Making friends with sailing

September flew by at incredible speed. It began with learning and it ends with learning. I treated myself to a four-day sailing training on the Baltic Sea. What was special about this was that it was a crew of 3 women and one skipper (female as well). At the beginning of the year, I had taken some time to set an intention on what I would like 2021 to be about and what in my life should change. I wrote and drew all that on a sheet of paper. One of the items that appeared prominently on there was a sailing vessel. When I booked this sailing trip earlier in the year, I thought of it as an experiment, a prototyping exercise if you will. The idea was to test if sailing and I could become friends. I had been out in a sailing boat with friends before on the lake of Constance and really liked it, so I wanted to see if I have it in me to take a more active part in navigating. We live so close by the sea that this feels like an excellent weekend activity. At the same time, of course, I was aware that if you pursue to learn how to sail it’s something that takes considerable investment in terms of time, dedication, and not least of all, money.

So, what was the trip like? We had four days of learning and fun – it really was an inspiring mix of people. The weather was dry and sunny but with very little wind and that made the sea a safer “playground” for newbies than it would have been with a strong breeze and choppy waters. Our trip took us from Damp in Germany to the tiny island of Schleimünde, then up to Hørup in Denmark and back via Maasholm to Damp. During that time, I experienced moments of competence, like when I got the hang of how to lead a tacking manoeuvre and found the right timing and I also lived through moments of failure like when I forgot to properly take in the rear line once when we were casting off.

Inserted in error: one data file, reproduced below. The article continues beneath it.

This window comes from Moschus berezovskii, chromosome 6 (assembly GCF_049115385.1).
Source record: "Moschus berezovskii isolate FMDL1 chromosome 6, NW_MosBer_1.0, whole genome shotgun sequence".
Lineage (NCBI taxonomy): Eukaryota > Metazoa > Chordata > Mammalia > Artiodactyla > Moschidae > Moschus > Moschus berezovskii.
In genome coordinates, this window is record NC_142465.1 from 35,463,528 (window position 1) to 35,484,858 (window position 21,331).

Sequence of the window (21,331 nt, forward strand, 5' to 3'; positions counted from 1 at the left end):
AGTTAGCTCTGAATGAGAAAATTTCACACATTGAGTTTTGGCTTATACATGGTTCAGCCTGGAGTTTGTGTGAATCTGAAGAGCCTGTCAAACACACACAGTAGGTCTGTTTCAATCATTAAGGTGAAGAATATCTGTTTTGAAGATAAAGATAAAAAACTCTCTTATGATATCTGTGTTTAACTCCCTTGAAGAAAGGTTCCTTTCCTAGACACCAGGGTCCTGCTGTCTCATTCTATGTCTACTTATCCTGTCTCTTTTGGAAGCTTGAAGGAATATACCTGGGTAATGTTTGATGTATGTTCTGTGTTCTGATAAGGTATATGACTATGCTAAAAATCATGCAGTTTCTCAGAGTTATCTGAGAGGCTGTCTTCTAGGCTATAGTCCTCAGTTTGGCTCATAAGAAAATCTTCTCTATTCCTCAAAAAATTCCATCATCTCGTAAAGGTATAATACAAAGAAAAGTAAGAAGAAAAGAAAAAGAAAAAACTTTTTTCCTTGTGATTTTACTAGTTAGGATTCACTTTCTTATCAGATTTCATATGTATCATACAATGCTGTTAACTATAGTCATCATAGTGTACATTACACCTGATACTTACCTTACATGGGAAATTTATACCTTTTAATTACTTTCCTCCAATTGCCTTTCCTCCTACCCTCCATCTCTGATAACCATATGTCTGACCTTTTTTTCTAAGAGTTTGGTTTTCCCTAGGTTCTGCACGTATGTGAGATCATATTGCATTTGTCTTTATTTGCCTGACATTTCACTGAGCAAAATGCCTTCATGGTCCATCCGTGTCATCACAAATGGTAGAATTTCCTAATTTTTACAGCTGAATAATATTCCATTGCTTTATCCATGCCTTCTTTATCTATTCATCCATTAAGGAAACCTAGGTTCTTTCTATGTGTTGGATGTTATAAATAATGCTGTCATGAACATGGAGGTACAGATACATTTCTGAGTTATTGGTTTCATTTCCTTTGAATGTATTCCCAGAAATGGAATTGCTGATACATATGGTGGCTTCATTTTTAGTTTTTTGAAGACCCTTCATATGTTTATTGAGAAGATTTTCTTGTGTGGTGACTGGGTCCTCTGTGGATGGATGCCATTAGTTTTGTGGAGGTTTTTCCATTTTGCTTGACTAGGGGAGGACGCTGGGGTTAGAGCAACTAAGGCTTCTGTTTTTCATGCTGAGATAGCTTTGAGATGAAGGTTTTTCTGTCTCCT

What I enjoy about sailing:

  • The adventure of the journey, the joy of whizzing along powered be the wind, being outside, in touch and in tune with the elements
  • Sleeping at night in a gently rocking boat, safely tucked in like in a cradle
  • Working together: It’s a team activity that requires people to take responsibility, working hand in hand and listening to each other
  • The unpredictability: It teaches you to work with what’s available. You need to plan ahead where you’d like to go to but ultimately the weather decides if and how fast you can get there on the day. So, having a plan B and C is helpful
  • The atmosphere in the harbour: comings and goings, tales of adventure, inspiring encounters
  • Mindful leadership: You need to be always aware about what’s happening around you and act calmly, even under pressure
  • It’s a challenge for the brain: There is a whole new language to learn. Everything on the ship (even every single line) has its own individual name and most of them were unfamiliar to me. Nearly every action you perform has a specific professional name, too so there is a whole new set of verbs to get accustomed to as well. And then the knots, oh my…

Luckily, we had a patient, experienced skipper. She explained things so that we could understand and coached us so we could practice. That way, we gradually became more proficient, confident and forward-looking.